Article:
But early last week that quiet was shattered by black-clad activists who occupied the creamy-white mansion at No. 5 and hung protest banners from its front balcony. They proclaimed that they were seizing the house, which reportedly belongs to a Kremlin-allied aluminum magnate named Oleg Deripaska, on behalf of Ukrainian refugees.
The police soon arrived to evict them, in a show of force that struck many observers as ironic. “There must be 20 police officers outside the Belgrave Square property occupied by anarchists, which is I reckon approximately 20 more than ever checked the provenance of the money that bought it,” Oliver Bullough, a British author and journalist known for his investigations into corruption, wrote on Twitter.
The protest was an unusually public outburst of a long-simmering fight over London’s status as a place where people like Deripaska, who acquired vast wealth via their relationships with corrupt post-Soviet governments, could launder their money and reputations without encountering inconvenient scrutiny from government regulators.
For years, anti-corruption experts have warned that accepting money from these individuals, often referred to as “kleptocrats,” threatened British democracy and supported hostile autocratic regimes abroad, including the one in Russia. But many of London’s law firms, property agents, charitable foundations and politicians welcomed the kleptocrats with open arms.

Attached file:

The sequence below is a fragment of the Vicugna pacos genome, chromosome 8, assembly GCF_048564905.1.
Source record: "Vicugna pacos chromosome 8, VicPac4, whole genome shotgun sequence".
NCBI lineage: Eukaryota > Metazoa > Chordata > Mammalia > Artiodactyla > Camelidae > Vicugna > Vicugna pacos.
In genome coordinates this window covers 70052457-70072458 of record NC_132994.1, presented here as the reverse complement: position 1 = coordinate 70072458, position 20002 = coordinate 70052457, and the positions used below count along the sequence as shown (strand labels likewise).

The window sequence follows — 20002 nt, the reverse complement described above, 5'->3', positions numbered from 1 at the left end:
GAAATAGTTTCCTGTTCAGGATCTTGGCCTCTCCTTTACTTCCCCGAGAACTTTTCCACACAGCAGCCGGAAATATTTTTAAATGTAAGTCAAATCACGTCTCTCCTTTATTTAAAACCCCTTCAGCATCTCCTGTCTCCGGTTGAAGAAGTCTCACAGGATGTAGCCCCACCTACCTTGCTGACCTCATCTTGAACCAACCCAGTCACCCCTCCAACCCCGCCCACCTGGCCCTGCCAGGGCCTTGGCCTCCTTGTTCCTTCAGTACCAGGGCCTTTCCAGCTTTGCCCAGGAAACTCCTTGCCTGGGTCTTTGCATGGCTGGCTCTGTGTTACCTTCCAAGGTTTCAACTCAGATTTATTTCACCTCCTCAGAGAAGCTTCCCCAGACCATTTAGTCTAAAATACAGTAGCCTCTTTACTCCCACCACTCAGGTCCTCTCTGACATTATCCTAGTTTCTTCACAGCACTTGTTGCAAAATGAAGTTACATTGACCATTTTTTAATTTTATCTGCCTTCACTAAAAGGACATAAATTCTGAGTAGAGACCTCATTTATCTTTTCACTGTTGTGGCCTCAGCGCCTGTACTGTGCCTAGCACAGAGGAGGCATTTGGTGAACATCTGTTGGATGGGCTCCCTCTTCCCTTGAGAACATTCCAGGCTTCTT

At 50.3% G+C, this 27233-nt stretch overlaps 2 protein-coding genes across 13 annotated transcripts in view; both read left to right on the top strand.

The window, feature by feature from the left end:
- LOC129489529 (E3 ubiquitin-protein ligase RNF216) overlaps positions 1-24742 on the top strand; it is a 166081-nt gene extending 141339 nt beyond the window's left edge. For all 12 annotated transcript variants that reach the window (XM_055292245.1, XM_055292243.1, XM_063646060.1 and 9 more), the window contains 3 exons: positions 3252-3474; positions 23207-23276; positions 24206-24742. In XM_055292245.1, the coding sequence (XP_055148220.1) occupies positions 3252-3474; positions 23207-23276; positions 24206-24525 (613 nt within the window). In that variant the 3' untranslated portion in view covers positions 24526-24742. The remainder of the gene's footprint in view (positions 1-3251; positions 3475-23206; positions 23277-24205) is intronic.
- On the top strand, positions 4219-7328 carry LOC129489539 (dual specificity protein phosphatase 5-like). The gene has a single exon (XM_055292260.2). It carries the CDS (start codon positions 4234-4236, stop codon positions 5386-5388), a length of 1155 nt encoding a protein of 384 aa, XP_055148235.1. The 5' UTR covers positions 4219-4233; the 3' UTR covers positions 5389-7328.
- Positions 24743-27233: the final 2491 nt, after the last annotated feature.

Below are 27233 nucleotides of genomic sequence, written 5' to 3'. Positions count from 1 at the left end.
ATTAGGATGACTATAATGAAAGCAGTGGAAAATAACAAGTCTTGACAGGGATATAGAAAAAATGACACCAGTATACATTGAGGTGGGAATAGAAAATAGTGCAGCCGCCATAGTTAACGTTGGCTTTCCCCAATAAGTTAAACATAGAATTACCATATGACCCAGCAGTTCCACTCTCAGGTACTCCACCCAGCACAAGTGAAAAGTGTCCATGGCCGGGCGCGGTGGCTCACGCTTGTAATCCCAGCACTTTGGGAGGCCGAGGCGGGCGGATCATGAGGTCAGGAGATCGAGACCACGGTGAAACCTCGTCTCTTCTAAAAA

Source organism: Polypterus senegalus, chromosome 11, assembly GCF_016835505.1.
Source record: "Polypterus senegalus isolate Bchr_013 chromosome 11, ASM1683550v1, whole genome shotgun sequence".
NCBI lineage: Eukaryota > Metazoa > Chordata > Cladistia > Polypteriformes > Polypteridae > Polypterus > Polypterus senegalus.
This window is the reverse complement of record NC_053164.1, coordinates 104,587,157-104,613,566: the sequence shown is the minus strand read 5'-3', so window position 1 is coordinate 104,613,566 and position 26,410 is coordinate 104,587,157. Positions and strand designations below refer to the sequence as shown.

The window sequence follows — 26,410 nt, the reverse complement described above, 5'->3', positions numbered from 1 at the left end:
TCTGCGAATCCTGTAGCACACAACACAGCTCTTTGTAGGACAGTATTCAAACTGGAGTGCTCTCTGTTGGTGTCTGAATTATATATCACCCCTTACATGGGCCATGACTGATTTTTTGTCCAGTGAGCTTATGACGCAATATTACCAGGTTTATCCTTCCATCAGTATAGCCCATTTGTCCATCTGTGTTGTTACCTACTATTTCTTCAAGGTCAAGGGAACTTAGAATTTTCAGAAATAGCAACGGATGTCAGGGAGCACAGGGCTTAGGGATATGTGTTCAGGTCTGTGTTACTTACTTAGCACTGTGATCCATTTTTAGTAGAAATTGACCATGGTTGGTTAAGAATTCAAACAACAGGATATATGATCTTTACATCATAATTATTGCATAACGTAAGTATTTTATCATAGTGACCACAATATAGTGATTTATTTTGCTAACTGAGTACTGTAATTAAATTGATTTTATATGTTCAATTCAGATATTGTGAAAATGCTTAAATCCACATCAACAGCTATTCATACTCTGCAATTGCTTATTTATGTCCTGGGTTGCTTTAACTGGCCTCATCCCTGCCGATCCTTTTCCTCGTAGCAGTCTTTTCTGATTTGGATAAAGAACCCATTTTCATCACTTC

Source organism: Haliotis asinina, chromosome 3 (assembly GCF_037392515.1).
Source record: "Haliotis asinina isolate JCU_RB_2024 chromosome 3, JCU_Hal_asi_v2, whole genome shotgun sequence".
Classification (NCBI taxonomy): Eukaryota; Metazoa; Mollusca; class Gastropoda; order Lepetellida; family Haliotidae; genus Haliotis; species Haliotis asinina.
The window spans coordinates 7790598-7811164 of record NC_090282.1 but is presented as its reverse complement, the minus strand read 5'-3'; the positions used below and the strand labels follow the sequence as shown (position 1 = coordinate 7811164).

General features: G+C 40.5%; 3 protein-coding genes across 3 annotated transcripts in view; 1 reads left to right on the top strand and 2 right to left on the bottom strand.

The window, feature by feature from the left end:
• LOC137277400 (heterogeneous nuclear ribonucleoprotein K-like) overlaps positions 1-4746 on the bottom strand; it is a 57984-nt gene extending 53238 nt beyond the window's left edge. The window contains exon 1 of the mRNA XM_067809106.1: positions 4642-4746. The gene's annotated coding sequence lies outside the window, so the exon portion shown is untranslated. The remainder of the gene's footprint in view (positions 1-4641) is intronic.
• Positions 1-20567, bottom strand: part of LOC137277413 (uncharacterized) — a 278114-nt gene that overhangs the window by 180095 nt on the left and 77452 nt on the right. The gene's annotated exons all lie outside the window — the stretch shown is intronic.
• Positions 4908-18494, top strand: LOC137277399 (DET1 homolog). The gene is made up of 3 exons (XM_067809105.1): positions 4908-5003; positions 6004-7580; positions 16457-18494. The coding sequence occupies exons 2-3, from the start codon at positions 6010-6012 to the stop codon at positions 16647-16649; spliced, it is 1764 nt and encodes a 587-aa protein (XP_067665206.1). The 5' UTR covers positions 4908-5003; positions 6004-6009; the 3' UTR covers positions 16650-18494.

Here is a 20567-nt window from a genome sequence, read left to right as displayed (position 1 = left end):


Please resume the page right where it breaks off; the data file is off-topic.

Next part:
Now, after Russia’s invasion of Ukraine, that has changed. Public opinion has hardened against anyone associated with Putin. The British government is cracking down, imposing sanctions on Deripaska, along with hundreds of others it described as oligarchs, political allies or propagandists for Putin, in an effort to isolate the Russian president from elite support.
But, experts say, it may be too little, too late.
‘Ten years ago, it was a different situation’
Trying to parse the relationships between Britain’s elite and Russian oligarchs, or between those oligarchs and the Kremlin, can feel a little bit like staring at a pointillist painting.
Up close, any single relationship or contact can seem ambiguous. British politicians, businesses and charities tend to insist that their contacts with wealthy Russians are merely business transactions or personal friendships. And Russian elites in London often bristle at claims that they might act on behalf of the Kremlin. In many cases, such defenses are probably true.